Lying beneath the water’s surface is a world of opportunity that photographers are only just beginning to explore. The images produced by submerged cameras appeal to sports photojournalists and fine artists alike, who can experiment with suspending subjects in gravity defying poses and positions. With the right set of tools, techniques, and creative ideas, underwater photography can be utilized by anyone. Tim Tadder explains some of the fundamentals of the process:
Here are a few tips to keep in mind before taking the plunge yourself:
- When photographing in a swimming pool, position yourself at the deep end of the pool and shoot toward the shallow waters. The sloping floor that comes with a change in depth creates a natural reflector, creating an excellent fill that is sure to bathe every inch of your subject in even light.
- Protect yourself from the sun. When you’re in the water for hours on end, you make yourself especially vulnerable to UV rays. It’s easy enough to prevent sunburn by wearing clothing that covers your skin, creating a barrier between yourself and the sun. Avoid sunscreen—the lotion can give off oils that affect the clarity of the water. But be aware that human subjects underwater also put themselves at risk of being burned and may not be able to take the same precautions as the person behind the camera.
- Take note of where the shadows and highlights fall above the surface. Shadows create a darker, more contrasty background when shooting up toward the surface, while sunny spots may give a lighter feel and risk the possibility of becoming blown out. While it’s not incredibly apparent, the conditions happening above the water can greatly affect the mood and feel of a photograph taken underwater
- Be aware of your subject’s body. When starting to shoot underwater, it’s easy to become fixated on your own balance and buoyancy. Because of this, many photographers don’t pay as close attention to their composition and surroundings as they normally would. Make sure that your models aren’t being blocked from the camera’s view by movements such as the stroke of an arm or a sweep of long, floating hair.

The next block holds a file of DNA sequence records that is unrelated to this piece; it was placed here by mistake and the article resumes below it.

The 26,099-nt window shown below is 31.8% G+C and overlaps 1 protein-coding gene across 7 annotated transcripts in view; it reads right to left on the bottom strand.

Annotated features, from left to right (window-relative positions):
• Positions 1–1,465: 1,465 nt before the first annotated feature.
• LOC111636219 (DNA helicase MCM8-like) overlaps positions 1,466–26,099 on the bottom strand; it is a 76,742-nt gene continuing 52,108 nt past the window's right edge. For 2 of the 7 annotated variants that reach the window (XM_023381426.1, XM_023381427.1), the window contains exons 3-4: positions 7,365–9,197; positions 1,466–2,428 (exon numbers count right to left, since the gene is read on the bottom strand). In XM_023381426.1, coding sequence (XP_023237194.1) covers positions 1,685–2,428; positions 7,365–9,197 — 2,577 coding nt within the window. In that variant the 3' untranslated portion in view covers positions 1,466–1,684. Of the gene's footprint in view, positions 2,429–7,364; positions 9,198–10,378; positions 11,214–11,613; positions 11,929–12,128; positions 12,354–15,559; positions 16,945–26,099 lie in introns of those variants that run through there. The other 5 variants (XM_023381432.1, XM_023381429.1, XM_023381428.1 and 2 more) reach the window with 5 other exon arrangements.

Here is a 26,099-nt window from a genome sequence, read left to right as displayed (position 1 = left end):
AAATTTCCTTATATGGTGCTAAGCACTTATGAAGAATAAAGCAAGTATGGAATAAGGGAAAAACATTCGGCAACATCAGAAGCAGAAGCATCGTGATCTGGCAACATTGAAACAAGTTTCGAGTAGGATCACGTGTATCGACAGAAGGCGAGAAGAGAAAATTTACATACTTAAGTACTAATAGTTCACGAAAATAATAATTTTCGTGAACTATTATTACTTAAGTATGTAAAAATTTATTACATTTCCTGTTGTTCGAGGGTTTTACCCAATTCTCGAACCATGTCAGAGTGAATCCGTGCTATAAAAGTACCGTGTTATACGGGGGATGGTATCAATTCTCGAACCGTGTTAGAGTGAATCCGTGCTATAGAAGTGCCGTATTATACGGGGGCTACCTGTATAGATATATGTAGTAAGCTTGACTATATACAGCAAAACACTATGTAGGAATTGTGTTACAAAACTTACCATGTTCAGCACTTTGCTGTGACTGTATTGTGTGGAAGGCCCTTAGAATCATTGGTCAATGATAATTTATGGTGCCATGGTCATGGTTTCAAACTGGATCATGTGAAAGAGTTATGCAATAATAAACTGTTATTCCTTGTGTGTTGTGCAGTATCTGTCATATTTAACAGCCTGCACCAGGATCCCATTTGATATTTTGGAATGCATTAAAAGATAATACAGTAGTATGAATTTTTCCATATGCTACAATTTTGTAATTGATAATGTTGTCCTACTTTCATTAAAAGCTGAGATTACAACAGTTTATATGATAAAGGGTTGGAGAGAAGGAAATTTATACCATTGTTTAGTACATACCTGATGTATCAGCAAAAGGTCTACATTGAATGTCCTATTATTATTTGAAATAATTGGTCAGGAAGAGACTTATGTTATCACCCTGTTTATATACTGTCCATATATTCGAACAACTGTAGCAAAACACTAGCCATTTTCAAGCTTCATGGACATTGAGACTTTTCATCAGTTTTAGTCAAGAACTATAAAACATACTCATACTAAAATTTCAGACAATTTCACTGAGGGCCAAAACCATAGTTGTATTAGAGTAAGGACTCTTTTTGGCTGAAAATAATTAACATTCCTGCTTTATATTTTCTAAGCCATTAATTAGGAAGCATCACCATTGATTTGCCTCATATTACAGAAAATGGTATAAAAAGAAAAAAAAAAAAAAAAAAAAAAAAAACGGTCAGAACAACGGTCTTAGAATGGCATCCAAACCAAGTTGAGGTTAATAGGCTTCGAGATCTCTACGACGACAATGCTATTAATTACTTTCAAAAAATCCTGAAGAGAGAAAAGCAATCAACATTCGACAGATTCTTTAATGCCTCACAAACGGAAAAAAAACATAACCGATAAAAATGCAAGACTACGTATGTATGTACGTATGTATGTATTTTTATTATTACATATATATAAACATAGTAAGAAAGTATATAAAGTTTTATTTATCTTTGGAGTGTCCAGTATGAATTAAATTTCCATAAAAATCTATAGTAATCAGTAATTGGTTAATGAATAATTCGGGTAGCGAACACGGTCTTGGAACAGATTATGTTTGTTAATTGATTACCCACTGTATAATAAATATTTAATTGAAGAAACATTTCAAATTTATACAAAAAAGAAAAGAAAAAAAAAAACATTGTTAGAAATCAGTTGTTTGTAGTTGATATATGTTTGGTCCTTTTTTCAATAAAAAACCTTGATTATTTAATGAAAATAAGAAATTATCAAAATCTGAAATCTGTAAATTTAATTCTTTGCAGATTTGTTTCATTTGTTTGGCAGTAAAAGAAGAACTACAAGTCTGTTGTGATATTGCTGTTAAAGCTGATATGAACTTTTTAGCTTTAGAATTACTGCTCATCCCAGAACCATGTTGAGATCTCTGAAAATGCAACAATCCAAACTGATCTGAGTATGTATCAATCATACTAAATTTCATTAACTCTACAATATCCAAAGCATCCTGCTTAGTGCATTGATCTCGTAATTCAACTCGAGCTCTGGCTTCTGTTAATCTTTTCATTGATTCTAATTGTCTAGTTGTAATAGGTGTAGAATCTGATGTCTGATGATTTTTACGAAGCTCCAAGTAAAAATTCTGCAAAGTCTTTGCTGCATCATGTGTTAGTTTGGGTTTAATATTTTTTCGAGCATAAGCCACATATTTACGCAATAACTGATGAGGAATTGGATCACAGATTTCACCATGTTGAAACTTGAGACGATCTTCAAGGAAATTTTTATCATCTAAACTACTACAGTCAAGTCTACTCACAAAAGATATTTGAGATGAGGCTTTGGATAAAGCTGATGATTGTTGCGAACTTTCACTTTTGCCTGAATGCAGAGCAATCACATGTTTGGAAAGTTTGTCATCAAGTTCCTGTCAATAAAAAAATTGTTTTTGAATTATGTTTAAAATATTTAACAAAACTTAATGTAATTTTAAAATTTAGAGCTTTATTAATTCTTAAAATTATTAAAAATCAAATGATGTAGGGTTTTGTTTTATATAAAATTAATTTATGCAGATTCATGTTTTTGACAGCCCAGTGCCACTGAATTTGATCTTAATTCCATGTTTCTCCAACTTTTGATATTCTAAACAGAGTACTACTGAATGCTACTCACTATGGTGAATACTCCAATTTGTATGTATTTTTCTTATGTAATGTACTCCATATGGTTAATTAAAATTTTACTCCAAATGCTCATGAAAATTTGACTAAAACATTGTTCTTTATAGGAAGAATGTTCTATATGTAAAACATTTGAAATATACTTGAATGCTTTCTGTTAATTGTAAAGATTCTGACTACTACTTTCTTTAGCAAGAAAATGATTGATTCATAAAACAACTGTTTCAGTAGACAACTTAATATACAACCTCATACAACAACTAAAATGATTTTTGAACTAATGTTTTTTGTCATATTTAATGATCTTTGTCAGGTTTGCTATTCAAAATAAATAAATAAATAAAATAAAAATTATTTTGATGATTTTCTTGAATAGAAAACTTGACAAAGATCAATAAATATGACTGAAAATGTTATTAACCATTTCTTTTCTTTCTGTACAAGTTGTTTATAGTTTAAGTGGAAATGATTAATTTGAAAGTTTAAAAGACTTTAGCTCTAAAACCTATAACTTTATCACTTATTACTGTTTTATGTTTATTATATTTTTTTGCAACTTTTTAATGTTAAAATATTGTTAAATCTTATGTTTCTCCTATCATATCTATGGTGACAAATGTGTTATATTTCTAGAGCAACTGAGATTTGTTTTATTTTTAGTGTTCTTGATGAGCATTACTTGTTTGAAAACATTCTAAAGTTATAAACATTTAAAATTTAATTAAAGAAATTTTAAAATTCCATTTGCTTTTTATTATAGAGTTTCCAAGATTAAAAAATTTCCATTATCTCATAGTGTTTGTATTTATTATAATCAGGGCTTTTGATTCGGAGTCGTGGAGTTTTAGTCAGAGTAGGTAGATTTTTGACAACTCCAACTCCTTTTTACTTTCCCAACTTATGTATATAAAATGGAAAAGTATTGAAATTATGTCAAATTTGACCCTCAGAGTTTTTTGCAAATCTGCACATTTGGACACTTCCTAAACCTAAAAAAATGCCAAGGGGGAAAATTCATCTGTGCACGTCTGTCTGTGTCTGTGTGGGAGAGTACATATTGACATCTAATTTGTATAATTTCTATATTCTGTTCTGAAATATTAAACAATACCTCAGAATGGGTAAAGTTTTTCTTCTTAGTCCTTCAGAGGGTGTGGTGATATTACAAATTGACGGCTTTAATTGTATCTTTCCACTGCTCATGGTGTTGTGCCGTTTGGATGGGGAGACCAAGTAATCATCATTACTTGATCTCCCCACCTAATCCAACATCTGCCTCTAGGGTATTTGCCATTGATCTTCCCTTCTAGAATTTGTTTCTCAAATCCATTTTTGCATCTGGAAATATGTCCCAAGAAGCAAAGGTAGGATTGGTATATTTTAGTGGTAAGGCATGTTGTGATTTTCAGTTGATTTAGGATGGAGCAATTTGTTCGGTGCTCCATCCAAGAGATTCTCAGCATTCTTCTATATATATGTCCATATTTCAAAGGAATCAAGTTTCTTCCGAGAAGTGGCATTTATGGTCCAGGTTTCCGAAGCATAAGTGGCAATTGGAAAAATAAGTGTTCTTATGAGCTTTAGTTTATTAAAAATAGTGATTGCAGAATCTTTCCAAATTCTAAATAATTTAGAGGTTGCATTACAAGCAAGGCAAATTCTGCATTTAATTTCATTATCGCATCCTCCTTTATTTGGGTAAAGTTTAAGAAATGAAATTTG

- Play with shutter speed to highlight or eliminate motion. On land, we generally focus solely on the movements of the subject. However, through splashes, bubbles and ripples, the environment surrounding an underwater subject is often in motion as well. Decide whether capturing that movement would be beneficial or detrimental to the story being told through the photograph. Frozen elements can create surreal, gravity defying effects, while dynamic images in motion can be powerful and exciting. Including a stationary element in the foreground or background of the composition can further emphasize any movement taking place within the photograph.
- When making adjustments to a camera with housing that doesn’t give the photographer access to setting knobs, be sure to either completely dry off or have an assistant on land make the necessary changes. Otherwise, you may risk fogging up the inside of the camera housing, which ultimately impedes overall visibility.
Above all else, the most effective way to master the medium is through practice. Getting the hang of taking pictures in an environment without air and clear views is no easy feat. Nevertheless, the results are well worth the effort. While figuring out balance and breathing takes a little bit of time to master, these tips are sure to provide the head start necessary to take great pictures underwater right away.
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